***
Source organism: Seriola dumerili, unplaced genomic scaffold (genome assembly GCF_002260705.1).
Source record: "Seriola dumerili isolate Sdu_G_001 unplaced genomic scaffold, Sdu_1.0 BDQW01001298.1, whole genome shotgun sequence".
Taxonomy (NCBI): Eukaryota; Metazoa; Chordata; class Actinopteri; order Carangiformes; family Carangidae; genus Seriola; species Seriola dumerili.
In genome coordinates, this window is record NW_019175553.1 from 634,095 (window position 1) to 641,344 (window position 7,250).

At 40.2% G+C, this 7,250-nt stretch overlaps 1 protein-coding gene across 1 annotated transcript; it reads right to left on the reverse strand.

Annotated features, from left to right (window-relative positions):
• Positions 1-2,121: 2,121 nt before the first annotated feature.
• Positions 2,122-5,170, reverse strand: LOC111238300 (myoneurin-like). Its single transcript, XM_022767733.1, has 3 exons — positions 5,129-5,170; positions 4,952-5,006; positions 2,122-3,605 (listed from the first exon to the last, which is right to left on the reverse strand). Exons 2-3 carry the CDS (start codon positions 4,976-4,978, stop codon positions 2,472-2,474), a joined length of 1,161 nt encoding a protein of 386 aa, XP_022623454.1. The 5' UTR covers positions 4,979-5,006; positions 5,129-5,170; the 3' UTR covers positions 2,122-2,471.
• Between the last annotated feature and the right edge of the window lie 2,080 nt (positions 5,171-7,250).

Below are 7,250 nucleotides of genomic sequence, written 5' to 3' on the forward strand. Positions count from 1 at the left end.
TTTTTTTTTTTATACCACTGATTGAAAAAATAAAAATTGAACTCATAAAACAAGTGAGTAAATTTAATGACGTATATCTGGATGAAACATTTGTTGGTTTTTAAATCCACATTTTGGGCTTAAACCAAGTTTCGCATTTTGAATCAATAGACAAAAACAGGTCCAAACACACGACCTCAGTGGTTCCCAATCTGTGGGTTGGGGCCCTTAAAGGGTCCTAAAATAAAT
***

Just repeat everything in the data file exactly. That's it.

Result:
Source organism: Seriola dumerili, unplaced genomic scaffold (genome assembly GCF_002260705.1).
Source record: "Seriola dumerili isolate Sdu_G_001 unplaced genomic scaffold, Sdu_1.0 BDQW01001298.1, whole genome shotgun sequence".
Taxonomy (NCBI): Eukaryota; Metazoa; Chordata; class Actinopteri; order Carangiformes; family Carangidae; genus Seriola; species Seriola dumerili.
In genome coordinates, this window is record NW_019175553.1 from 634,095 (window position 1) to 641,344 (window position 7,250).

At 40.2% G+C, this 7,250-nt stretch overlaps 1 protein-coding gene across 1 annotated transcript; it reads right to left on the reverse strand.

Annotated features, from left to right (window-relative positions):
• Positions 1-2,121: 2,121 nt before the first annotated feature.
• Positions 2,122-5,170, reverse strand: LOC111238300 (myoneurin-like). Its single transcript, XM_022767733.1, has 3 exons — positions 5,129-5,170; positions 4,952-5,006; positions 2,122-3,605 (listed from the first exon to the last, which is right to left on the reverse strand). Exons 2-3 carry the CDS (start codon positions 4,976-4,978, stop codon positions 2,472-2,474), a joined length of 1,161 nt encoding a protein of 386 aa, XP_022623454.1. The 5' UTR covers positions 4,979-5,006; positions 5,129-5,170; the 3' UTR covers positions 2,122-2,471.
• Between the last annotated feature and the right edge of the window lie 2,080 nt (positions 5,171-7,250).

Below are 7,250 nucleotides of genomic sequence, written 5' to 3' on the forward strand. Positions count from 1 at the left end.
TTTTTTTTTTTATACCACTGATTGAAAAAATAAAAATTGAACTCATAAAACAAGTGAGTAAATTTAATGACGTATATCTGGATGAAACATTTGTTGGTTTTTAAATCCACATTTTGGGCTTAAACCAAGTTTCGCATTTTGAATCAATAGACAAAAACAGGTCCAAACACACGACCTCAGTGGTTCCCAATCTGTGGGTTGGGGCCCTTAAAGGGTCCTAAAATAAAT